Many thanks to the SEND experts from nasen for this blog which reflects on the key messages from an article written by Joanna Grace within the May 2021 edition of nasen Connect.
In her article which appeared in the May 2021 edition of ‘nasen Connect’, Joanna Grace talks about the role of the senses with regard to mental well-being.
As she explains, “We take cues from our senses to let us know whether we are safe or in danger”. She goes on to describe a “scale of sensory environments” ranging from feeling totally secure to totally threatened. Being aware of our senses and creating opportunities to provide appropriate sensory experiences, can play a part in helping us to feel safe and therefore to support our mental well-being.
Joanna describes some simple strategies for using 7 of our senses to support well-being:
- Auditory – Play music that has a heartbeat rhythm to it. Reggae music is a good example, and many children’s songs follow a heartbeat rhythm. Try white noise; apps are available to generate this or explore ambient drone music.
- Olfactory – Take in natural scents like the smell of the rain or the earth. Consider your use of synthetic scents, it may ordinarily be your favourite perfume but is it too much for right now?
- Gustatory – It is natural for a body that is stressed to crave sweet foods. Answer these cravings within a balanced diet (be aware that someone craving sweet foods all the time can be a sign that they are under constant stress).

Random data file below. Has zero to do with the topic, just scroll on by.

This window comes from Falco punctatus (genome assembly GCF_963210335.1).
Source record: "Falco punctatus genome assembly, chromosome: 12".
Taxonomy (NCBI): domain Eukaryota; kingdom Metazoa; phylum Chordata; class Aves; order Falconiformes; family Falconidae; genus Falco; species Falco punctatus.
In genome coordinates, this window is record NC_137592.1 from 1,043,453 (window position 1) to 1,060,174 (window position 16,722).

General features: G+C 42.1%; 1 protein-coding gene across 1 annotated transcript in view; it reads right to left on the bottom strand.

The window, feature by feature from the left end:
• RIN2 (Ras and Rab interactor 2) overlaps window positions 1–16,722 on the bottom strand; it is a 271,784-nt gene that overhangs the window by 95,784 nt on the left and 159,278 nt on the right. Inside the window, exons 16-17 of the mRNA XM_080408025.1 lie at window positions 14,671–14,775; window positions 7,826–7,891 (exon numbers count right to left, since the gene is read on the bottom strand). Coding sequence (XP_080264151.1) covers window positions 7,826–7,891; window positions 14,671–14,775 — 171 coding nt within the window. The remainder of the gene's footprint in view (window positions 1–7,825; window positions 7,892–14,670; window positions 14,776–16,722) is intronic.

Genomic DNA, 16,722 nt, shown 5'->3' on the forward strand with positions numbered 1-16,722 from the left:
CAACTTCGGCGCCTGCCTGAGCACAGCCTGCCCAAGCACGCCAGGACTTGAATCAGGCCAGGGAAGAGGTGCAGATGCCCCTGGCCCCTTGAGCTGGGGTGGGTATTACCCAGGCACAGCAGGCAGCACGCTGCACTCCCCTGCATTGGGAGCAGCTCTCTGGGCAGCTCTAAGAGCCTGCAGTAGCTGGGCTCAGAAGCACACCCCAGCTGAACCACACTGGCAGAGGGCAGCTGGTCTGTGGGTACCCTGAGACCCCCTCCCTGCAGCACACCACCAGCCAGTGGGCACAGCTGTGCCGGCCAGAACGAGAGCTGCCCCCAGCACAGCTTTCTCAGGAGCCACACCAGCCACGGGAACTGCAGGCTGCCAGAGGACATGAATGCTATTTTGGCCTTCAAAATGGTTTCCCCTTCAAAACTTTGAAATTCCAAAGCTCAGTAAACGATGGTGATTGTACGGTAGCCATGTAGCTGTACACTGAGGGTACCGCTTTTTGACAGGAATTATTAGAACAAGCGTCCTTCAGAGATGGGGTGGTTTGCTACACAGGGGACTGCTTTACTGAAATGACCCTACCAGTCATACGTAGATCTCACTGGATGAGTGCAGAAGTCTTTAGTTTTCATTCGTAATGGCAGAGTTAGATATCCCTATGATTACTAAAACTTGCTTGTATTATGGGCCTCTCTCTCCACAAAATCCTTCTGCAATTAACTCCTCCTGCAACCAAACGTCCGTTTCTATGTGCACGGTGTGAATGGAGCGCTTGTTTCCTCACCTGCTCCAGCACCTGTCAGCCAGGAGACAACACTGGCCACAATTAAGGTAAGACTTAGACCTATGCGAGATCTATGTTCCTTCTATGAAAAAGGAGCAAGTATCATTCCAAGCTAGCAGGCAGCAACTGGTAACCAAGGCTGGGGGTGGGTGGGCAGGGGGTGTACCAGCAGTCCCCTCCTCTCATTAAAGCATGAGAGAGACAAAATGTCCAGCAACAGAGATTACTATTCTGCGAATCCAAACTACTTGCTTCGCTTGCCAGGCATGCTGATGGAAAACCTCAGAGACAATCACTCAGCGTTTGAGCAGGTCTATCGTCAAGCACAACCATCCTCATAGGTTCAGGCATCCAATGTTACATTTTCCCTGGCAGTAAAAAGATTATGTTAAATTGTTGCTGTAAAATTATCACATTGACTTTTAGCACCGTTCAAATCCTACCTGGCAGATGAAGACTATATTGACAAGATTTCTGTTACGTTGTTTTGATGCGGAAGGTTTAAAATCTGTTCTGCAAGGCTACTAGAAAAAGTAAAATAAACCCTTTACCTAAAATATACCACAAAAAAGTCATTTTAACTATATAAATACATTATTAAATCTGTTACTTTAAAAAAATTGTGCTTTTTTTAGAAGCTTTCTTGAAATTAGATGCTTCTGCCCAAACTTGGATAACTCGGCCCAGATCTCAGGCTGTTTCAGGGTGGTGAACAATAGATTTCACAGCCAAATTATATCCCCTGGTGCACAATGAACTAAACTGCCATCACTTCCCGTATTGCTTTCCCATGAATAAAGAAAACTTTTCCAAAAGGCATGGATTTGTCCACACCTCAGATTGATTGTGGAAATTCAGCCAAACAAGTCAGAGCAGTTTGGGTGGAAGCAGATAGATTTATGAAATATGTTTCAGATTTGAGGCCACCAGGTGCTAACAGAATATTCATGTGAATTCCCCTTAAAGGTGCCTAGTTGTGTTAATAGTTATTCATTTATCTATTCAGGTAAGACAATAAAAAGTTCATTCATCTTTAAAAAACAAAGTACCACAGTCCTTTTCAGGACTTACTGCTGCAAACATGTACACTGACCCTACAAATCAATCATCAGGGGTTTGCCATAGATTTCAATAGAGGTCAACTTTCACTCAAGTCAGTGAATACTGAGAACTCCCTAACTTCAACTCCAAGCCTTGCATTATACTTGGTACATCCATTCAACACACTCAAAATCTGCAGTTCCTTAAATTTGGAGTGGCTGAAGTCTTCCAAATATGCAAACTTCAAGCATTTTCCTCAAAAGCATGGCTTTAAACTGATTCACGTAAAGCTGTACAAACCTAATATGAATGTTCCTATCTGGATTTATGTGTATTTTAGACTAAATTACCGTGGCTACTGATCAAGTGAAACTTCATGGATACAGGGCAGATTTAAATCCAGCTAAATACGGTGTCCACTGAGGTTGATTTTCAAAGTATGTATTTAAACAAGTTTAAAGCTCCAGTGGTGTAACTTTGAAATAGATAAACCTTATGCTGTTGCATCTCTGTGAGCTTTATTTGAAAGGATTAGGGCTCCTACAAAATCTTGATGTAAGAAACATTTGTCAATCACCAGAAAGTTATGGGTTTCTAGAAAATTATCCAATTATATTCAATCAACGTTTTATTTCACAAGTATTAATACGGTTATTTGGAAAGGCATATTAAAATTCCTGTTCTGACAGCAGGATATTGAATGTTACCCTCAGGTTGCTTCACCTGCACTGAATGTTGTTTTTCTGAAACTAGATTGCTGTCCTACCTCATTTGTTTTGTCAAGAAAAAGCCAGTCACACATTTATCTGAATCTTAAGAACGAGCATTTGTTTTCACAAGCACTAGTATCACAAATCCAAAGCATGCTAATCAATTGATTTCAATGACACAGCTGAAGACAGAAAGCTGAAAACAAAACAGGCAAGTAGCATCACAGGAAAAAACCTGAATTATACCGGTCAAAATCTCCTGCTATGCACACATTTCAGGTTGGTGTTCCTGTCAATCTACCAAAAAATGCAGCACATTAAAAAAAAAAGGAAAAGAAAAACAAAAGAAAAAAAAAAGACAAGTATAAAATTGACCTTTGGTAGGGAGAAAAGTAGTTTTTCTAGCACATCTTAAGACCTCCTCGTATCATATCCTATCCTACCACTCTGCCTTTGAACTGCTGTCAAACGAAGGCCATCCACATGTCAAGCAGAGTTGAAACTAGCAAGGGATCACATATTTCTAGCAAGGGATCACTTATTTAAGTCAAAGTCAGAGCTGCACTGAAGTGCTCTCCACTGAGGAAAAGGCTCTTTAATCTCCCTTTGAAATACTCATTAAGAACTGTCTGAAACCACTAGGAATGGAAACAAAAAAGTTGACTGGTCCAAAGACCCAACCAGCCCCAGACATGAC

- Tactile – Connect with more than just the sheen of a phone screen or the keys on your keyboard; we see a lot of the world but how much of it do we touch? Take little detours in daily life to feel the texture of the wall, to run your hands over the grass in the garden.
- Vestibular – Movement connects us with our embodied self. If you are able to: squat down on your haunches, jump up and down a few times, rock from side to side or dance. Pay attention to the movement. Rocking is something we all (regardless of disability, ability or neurodivergence) find comforting. Be aware that someone who rocks all the time maybe communicating to you that they are feeling stressed by their environment.
- Visual – We tend to move about using our vision for navigation but not for seeing. We use it to make sure we do not bump into the table as we walk past it to the kitchen; we do not attend to it however. Move things around in your house so that you notice them again.
- Proprioceptive – Try a weighted blanket. Although not as good as being allowed to hug our friends, it can be a good sensory support whilst we wait for those days to return.
nasen is a charitable membership organisation that exists to support and champion those working with, and for, children and young people with SEND and learning differences. For the over 35,000 active members, nasen offers a range of resources including a bi-monthly membership magazine, nasen Connect. In addition, members can access the additional services (Annual Webinar Pass, SENCO Support Service and Publication Subscription) as well as a range of CPD.
If you are interested in taking up free membership, or would like to find out more, please visit //nasen.org.uk/.